While building muscle isn’t an exact science, there are numerous principles and steps we can all follow that will lead to muscle gain. The aim of this guide will be to give you the basic knowledge of what it takes to build muscle mass so you can then apply these principles to your lifestyle and training.
Some of the information you may already know – Good! Hopefully there will be a lot that you don’t. If you have any questions please post them down in the comments section and we will answer them as best we can.
A lot of guys and girls at your gym may follow split routines that probably look something like:
Monday: Chest + Triceps Tuesday: Shoulders + Biceps Wednesday: Back etc. each day will mostly consist of isolation exercises such as front raises, tricep push downs and a countless number of bicep curls.
This type of training – while extremely popular in gyms around the world – tends to favour the drug assisted trainer or one who has already built a solid physique. Maximum muscle gain comes from following a routine based around simple (yet extremely effective) compound movements.
Compound exercises are multi-joint free weight movements that recruit multiple muscle groups. An example of a compound exercise is the notorious deadlift. While the deadlift is predominantly a back exercise, it also works a huge list of other muscles. Compound exercises provide massive scope for muscle growth and will lead to massive strength increases.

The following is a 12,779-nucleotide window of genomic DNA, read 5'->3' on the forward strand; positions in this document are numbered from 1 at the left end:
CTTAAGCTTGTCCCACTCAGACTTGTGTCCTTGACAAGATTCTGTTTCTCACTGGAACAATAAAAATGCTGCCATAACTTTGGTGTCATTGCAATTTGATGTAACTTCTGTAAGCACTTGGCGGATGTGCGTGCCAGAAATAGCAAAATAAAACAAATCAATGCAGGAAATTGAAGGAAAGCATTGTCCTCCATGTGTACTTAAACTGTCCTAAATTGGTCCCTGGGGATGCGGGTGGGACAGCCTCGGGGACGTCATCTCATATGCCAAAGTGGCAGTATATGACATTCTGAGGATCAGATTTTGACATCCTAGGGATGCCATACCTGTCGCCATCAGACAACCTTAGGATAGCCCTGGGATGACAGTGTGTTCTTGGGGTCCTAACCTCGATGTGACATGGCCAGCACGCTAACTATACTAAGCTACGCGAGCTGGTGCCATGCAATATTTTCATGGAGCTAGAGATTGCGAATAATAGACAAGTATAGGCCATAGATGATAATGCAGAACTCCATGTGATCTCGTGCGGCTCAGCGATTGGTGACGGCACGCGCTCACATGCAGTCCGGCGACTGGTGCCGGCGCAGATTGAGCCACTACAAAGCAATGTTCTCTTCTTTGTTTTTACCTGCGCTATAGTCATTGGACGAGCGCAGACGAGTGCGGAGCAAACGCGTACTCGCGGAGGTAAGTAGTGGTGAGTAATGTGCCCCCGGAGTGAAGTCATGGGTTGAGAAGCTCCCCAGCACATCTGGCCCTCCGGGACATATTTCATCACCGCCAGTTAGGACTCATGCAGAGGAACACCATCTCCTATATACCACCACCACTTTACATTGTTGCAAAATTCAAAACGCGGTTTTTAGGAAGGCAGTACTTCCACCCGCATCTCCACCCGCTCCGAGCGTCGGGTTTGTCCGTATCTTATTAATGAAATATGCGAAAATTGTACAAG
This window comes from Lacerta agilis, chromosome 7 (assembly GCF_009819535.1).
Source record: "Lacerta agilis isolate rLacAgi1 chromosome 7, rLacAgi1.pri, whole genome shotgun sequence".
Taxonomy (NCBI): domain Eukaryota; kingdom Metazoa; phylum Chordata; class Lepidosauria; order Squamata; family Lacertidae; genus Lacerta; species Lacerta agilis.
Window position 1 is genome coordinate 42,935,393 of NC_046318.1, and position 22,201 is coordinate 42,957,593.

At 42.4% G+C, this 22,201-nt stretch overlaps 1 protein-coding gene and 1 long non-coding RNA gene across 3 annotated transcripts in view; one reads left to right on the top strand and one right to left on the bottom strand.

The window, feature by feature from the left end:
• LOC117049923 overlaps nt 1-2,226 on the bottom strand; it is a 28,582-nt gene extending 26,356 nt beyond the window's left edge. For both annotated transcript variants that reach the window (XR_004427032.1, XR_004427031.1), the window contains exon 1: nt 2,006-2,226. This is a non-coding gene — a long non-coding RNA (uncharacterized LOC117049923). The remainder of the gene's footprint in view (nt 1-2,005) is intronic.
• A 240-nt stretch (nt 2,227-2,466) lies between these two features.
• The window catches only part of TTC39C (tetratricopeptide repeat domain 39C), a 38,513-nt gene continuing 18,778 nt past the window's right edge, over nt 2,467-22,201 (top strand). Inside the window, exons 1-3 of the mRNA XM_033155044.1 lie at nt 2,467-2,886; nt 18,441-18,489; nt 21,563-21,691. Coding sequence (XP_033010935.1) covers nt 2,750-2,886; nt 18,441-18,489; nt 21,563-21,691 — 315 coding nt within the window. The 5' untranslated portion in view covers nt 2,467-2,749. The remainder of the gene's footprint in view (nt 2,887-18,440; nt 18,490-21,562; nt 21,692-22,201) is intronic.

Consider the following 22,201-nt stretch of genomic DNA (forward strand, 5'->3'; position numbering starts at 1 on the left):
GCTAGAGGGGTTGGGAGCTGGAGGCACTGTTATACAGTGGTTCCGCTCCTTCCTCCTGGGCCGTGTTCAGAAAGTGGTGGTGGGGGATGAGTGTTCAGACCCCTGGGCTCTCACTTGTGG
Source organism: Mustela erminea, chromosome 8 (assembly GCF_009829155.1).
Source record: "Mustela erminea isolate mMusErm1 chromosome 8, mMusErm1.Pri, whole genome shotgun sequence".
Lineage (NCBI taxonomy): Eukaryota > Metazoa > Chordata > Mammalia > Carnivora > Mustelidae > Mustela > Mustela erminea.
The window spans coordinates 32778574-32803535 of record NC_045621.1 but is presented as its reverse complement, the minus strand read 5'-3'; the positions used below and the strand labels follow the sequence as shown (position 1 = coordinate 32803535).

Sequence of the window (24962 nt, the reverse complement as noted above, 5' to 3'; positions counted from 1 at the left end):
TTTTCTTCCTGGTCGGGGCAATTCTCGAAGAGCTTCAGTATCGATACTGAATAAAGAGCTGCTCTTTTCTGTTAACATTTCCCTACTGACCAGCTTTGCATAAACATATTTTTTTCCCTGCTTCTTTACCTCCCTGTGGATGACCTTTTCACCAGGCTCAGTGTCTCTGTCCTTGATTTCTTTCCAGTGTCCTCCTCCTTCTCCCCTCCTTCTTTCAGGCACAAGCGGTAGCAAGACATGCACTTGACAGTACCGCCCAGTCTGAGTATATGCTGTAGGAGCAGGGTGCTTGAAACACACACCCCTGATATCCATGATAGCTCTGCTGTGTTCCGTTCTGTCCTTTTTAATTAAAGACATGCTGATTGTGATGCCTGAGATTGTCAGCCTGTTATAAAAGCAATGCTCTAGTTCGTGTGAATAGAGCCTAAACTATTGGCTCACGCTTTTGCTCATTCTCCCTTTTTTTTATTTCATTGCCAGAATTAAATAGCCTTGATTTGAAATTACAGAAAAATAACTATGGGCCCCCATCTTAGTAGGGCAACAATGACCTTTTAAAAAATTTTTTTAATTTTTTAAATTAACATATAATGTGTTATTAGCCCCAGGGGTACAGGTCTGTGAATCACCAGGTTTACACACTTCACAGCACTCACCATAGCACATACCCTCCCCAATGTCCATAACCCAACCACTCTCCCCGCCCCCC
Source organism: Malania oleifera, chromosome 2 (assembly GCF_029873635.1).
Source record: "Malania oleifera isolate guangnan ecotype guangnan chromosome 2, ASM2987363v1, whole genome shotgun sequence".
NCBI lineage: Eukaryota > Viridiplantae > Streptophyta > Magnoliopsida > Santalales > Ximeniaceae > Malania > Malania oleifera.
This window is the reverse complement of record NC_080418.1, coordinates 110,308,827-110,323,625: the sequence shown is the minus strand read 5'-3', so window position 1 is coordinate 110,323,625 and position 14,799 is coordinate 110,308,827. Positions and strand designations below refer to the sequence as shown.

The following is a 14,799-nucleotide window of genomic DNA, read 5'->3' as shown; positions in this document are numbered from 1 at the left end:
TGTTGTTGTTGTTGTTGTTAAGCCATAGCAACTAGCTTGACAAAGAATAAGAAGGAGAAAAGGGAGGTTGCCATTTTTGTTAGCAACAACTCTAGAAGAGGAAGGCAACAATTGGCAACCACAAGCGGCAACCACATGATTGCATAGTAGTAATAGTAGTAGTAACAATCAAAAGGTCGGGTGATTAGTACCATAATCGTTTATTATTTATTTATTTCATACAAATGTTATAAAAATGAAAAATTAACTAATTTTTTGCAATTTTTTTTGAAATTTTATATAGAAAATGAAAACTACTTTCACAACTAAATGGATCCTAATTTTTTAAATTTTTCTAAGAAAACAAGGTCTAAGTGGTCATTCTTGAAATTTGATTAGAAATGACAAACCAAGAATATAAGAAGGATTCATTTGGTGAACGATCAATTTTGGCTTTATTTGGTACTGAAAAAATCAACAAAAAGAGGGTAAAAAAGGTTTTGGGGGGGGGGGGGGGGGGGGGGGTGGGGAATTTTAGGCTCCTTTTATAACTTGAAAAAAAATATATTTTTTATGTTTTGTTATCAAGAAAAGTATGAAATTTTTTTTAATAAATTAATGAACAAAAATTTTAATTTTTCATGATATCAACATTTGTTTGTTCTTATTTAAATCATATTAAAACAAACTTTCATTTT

A few compound moves to get your teeth in to would be:
- Squats (front and back)
- Deadlift (any variation)
- Bench Press
- Chins/Pull ups
- Rows (barbell)
- Military Press
- Clean & Press
The next piece of the jigsaw is what we call progressive overload, in short it describes the process of progression within your training, either by volume, intensity, frequency or weight.
For example if you currently bench press 80 KG for 3 x 10 and continue doing this for the next year – why would your body continue to build new muscle tissue when it already has the required tools for the job? You need to make continual progression with your training. In an ideal world that would be increasing the weight each week but alas us mere mortals will not be able to set a new PB week in week out.
While increasing the weight is important – as we mentioned it just isn’t possible to always do. We then need to look at what else we can progress on, additional repetitions at your current weight is a good idea. When you comfortably achieve over your target range (e.g 3 x 10 – more than 10 reps per set) then you can increase the weight and work up to getting full sets of your targeted rep range using your new weight.